received a dazzlingly learned education: the education of a boy, carried to an unusually high level. She functioned as a living advertisement for her father's school. She had, according to Sir Simonds D'Ewes
's brother-in-law John Pell called her a woman of great acquaintance.
Teague, Frances. Bathsua Makin, Woman of Learning. Bucknell University Press, 1998.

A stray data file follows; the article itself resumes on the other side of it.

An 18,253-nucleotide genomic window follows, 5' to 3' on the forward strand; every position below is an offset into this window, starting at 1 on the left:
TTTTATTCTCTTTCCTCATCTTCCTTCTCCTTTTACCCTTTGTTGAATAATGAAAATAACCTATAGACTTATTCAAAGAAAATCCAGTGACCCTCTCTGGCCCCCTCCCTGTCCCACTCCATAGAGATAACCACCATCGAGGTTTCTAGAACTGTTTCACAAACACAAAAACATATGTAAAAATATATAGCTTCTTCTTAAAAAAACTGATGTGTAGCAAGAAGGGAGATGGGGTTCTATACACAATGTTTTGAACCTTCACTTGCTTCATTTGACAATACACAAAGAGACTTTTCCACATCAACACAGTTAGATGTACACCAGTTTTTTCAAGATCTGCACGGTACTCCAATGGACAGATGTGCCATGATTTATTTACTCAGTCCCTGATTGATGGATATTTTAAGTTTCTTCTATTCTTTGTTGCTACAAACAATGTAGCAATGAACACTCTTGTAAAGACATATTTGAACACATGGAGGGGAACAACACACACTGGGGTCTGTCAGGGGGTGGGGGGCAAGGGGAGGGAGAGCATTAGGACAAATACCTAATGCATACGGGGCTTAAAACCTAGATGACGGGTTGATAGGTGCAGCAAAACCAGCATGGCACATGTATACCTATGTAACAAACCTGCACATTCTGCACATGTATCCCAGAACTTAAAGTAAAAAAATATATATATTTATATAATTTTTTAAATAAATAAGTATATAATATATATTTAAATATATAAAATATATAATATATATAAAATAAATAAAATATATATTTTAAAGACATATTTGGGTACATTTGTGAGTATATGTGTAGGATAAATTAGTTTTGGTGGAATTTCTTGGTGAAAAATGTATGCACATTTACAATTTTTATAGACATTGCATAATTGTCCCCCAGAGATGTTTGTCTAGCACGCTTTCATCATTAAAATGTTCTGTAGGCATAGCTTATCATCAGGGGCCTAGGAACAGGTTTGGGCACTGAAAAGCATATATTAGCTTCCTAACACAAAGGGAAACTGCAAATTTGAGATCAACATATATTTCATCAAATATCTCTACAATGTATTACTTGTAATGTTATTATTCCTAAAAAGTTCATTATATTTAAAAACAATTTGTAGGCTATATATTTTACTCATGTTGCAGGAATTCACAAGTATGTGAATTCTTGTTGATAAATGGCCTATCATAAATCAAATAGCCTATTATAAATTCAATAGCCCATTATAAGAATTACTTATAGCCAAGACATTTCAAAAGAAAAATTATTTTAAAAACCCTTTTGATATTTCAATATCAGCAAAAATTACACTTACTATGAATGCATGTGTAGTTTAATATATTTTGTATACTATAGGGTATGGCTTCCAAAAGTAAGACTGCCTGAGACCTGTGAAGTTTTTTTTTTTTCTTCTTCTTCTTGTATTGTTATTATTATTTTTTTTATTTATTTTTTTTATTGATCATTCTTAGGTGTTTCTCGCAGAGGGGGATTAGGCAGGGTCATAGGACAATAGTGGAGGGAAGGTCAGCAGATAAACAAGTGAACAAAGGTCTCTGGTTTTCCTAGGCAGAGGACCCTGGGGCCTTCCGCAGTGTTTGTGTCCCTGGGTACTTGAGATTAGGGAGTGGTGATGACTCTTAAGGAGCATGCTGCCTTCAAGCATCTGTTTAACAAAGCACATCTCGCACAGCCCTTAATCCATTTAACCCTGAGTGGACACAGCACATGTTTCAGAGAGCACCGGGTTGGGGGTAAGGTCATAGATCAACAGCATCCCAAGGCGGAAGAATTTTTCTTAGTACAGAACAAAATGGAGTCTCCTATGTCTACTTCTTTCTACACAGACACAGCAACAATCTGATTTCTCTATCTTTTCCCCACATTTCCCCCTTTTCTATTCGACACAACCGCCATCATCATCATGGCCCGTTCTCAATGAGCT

She was a lifelong friend of diarist and antiquarian Sir Simonds D'Ewes
, who had been at her father's school, and of...
Having laid out her case, AMS
proceeds to summarise and refute that of her Adversaries. These she classifies as the utilitarian (who value learning purely for its cash or career value) and the envious...